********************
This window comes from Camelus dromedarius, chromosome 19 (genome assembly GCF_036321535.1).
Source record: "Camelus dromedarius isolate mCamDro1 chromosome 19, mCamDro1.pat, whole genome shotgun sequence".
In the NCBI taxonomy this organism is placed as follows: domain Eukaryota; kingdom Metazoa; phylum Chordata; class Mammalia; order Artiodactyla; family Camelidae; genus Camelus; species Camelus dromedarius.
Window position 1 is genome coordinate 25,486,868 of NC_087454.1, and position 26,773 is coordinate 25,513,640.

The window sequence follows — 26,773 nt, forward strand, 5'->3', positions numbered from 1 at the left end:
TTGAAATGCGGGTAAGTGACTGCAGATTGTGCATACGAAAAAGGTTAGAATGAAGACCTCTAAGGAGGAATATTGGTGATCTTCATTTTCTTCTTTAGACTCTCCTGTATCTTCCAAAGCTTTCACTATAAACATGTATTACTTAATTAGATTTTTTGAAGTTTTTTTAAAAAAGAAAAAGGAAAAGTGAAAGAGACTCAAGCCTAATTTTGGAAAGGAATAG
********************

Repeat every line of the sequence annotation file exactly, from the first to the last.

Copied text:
This window comes from Camelus dromedarius, chromosome 19 (genome assembly GCF_036321535.1).
Source record: "Camelus dromedarius isolate mCamDro1 chromosome 19, mCamDro1.pat, whole genome shotgun sequence".
In the NCBI taxonomy this organism is placed as follows: domain Eukaryota; kingdom Metazoa; phylum Chordata; class Mammalia; order Artiodactyla; family Camelidae; genus Camelus; species Camelus dromedarius.
Window position 1 is genome coordinate 25,486,868 of NC_087454.1, and position 26,773 is coordinate 25,513,640.

The window sequence follows — 26,773 nt, forward strand, 5'->3', positions numbered from 1 at the left end:
TTGAAATGCGGGTAAGTGACTGCAGATTGTGCATACGAAAAAGGTTAGAATGAAGACCTCTAAGGAGGAATATTGGTGATCTTCATTTTCTTCTTTAGACTCTCCTGTATCTTCCAAAGCTTTCACTATAAACATGTATTACTTAATTAGATTTTTTGAAGTTTTTTTAAAAAAGAAAAAGGAAAAGTGAAAGAGACTCAAGCCTAATTTTGGAAAGGAATAG